As part of our January Conversation Issue, Bongani Kona interviews award-winning Congolese author Fiston Mwanza Mujila.
Fiston Mwanza Mujila (translated by Roland Glasser)
Jacaranda Books, 2015
Fiston Mwanza Mujila was born in 1981 in Lubumbashi, Democratic Republic of Congo, where he went to a Catholic school before studying literature and human sciences at the University of Lubumbashi. He now lives in Graz, Austria, and is pursuing a PhD in Romance Languages.
His ambitious debut novel, Tram 83, published in French by Éditions Métailié in 2014, was longlisted for the 2016 International Man Booker Prize, and won the 2015 Etisalat Prize for Literature, the Belles-Lettres category of the 2015 Grand Prix des Associations Littéraires, and the 2017 German International Literature Award.
Mujila sat down with The JRB at the Open Book Festival in Cape Town to chat about, among other things, his love of jazz and how ‘his desire to write finds its foundation in the Congolese tragedy’.
Bongani Kona for The JRB: I’d like to begin by asking you about where you grew up. Could you tell us a bit about that?
Fiston Mwanza Mujila: I grew up in Lubumbashi, in the mining province of Katanga. During the Mobutu era, this province went by the name of Shaba. However, since 2015, following the decentralisation policy, my hometown now belongs to the province of Haut-Katanga. Katanga was even a country at one point, and Lubumbashi its capital during the Katangan secession (1960–1963). The Congolese philosopher Valentin-Yves Mudimbe uses the term conflit de mémoires to qualify this policy of changing the names of a city, a province … with each new regime, there is a resumption or an attempt to remove the previous memory. I started writing in Lubumbashi. And this city remains, for me, a landmark. It is from there, even if I don’t live in the country, that I analyse the world.
Bongani Kona: Had you always wanted to be a writer?
Fiston Mwanza Mujila: We are not born writers, we become writers. I became a writer because, maybe, I was born in Lubumbashi. If I was born in another city or country, I might be a musician, a prophet or a soldier. Among my childhood and teenage dreams, I wanted to become a jazz musician. Unfortunately, this has not been the case. Although I read a lot in my adolescence, I must admit that my desire to write finds its foundation in the Congolese tragedy. Writing was for me a way to capture the world but also my country. I am part of this generation that was born and grew up under a dictatorship and whose parents and grandparents lived in the colonial era. Beyond this motive, literature remains for me a possibility of creation, enjoyment and pleasure.
Bongani Kona: Who are some of the writers you looked up to when you were growing up?
Fiston Mwanza Mujila: Growing up it was easier in my hometown to find French literature—at the French Cultural Institute and in the libraries in our schools—than it was to find African writers. Of these authors I remember Victor Hugo, Jules Verne, Guillaume Apollinaire, Balzac … so I came into contact with African literature a little late, and it was thanks to my brother who read a lot. It was a great discovery to read Sony Lab’ou Tansi, Ahmadou Kourouma, the poet Tchicaya U Tam’si, Mudimbe … When I was eighteen or nineteen, I opened my horizons to other geographies, languages, literatures: Achebe, Grass, Márquez, Langston Hughes …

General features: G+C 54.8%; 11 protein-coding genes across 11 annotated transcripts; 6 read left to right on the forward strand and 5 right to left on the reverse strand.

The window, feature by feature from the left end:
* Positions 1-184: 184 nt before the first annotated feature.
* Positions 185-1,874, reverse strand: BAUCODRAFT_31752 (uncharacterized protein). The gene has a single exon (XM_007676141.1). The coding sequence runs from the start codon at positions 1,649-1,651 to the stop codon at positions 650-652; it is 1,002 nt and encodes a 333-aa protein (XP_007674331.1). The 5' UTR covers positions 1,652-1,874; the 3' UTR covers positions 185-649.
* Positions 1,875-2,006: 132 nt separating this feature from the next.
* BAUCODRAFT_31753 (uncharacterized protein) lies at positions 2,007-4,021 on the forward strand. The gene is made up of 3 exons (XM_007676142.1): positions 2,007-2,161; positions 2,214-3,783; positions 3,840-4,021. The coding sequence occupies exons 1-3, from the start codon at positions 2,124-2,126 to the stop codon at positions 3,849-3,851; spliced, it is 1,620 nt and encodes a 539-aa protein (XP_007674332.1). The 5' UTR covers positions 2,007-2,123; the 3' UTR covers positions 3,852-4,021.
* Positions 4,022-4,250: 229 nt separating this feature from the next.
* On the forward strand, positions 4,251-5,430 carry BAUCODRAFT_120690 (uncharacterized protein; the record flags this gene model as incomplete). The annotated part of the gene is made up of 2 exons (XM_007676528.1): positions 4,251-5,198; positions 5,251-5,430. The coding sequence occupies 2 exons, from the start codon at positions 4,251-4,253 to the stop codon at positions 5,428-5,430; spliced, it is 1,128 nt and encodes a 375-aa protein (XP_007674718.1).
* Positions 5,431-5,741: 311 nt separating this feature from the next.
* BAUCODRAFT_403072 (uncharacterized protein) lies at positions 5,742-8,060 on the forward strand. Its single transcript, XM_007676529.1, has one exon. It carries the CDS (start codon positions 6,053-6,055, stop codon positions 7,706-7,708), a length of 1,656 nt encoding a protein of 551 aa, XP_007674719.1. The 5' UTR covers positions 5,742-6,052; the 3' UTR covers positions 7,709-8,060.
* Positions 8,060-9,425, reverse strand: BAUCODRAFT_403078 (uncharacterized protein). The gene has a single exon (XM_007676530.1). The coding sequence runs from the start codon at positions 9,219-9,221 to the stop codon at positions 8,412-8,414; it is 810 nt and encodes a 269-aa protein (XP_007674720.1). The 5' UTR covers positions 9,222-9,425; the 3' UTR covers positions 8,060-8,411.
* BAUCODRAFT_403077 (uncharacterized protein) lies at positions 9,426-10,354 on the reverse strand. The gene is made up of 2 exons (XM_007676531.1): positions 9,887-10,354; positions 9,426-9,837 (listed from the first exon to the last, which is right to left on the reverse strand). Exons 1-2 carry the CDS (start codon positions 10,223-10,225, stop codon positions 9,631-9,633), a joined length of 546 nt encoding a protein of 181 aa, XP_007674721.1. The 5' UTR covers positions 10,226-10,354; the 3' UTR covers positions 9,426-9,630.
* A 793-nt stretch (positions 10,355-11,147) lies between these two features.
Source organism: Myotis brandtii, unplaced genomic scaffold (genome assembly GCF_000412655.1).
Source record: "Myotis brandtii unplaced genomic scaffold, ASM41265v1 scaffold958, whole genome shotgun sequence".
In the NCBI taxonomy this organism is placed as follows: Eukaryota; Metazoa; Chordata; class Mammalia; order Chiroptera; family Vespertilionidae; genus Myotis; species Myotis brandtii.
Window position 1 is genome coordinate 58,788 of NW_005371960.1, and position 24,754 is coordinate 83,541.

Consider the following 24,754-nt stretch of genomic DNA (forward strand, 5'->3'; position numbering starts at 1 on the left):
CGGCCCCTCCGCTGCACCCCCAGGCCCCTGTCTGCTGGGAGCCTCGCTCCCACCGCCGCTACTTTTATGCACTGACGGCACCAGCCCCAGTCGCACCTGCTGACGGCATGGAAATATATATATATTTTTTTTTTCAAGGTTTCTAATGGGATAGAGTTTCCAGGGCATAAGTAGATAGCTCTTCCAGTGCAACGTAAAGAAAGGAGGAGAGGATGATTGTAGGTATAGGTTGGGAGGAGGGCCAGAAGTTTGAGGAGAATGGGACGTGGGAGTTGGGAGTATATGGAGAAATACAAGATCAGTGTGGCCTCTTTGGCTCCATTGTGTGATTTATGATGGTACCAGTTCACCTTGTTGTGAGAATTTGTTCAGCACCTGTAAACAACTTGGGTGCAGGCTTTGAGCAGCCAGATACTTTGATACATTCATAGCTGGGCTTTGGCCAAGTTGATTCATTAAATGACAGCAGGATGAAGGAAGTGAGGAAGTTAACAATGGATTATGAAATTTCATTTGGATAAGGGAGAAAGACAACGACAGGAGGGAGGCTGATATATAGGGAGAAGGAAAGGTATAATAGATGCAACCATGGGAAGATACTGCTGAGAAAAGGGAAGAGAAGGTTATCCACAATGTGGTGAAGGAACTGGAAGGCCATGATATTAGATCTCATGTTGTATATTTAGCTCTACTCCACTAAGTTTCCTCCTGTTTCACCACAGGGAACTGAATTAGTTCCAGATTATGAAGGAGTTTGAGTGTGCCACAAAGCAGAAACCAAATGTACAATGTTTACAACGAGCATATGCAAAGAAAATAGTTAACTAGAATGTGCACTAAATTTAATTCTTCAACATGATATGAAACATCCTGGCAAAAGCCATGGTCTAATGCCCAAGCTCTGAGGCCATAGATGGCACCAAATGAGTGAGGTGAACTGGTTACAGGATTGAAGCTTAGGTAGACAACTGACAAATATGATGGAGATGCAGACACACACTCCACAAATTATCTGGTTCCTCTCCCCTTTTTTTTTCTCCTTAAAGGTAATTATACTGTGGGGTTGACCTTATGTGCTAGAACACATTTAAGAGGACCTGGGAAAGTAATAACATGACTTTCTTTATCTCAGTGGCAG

Bongani Kona: When did you start on Tram 83?
Fiston Mwanza Mujila: I wrote the first lines of the novel in 2009 or 2010. Then I devoted myself to other literary projects—I also write poetry, short stories and plays—before taking up the text again in 2013 and publishing it in 2014. The novel came out of the desire to tell about mining’s realities.
Bongani Kona: The novel is set in an unnamed city known to the reader as the ‘City-State’. What freedoms did that allow you, the refusal to locate the place you were writing about on any of the maps we possess?
Fiston Mwanza Mujila: I didn’t want to limit the novel to a Congolese paradigm. This text deals with a global experience, which is mining’s artisanal work. We are in the fiction and the fiction allows the writer to move the boundaries and play with the imaginary. Tram 83 could be a South African, Congolese or Angolan novel. Literature must remain a place of possibility, dream, extravagance, freedom and excess.
Bongani Kona: In his essay ‘Variations on the Beautiful in the Congolese World of Sounds’, Achille Mbembe writes that ‘throughout the second half of the twentieth century … Congolese rumba and its offshoots … exercised an intimate power over the African imaginary’. Because of this intimate power, it’s difficult to think of Congo without thinking of rumba. Music runs throughout your book—rap, salsa, dance hall, and so on—but you’ve spoken of Tram 83 as being a jazz novel. Why jazz instead of rumba?
Fiston Mwanza Mujila: Like the rumba that Achille Mbembe refers to, jazz is a music of resistance, not only in the United States but also in South Africa or even during the Third Reich, where it was prohibited and considered as degenerate.
I was inspired by jazz in the construction of my characters. From the beginning, I decided to organise my characters as jazz musicians on the stage. Jazz, it seems to me, is a musical genre that allows a certain freedom and mobility of musicians in the group. Each musician plays his score for himself but also for the band. There is also, for each musician, the possibility of improvisation and the expression of personality.
In a piece of rumba, individualities are erased for the sake of the orchestra, that is to say, they play for the voices or the leader of the group. If I ask you the name of Tabu Ley’s [l’Orchestre Afrisa International] drummer, I don’t know if you would be able to answer me. We can remember bandleaders Luambo Makiadi, Tabu Ley or Papa Wemba but we will not always remember such a drummer or guitarist except, perhaps, the virtuoso soloist Docteur Nico, who was called the ‘god of the guitar’. But if I ask the same question about the South African Blue Notes jazz orchestra, you’ll answer me easily. In Tram 83, each character corresponds to a musical instrument. He plays for himself but also for the group.
I am a lover of music and listen to rumba and jazz with the same ardour, the same passion and the same joy. When I was writing this novel, I often listened to Coltrane, Gillespie, Max Roach but also Hugh Masekela, The Blue Notes …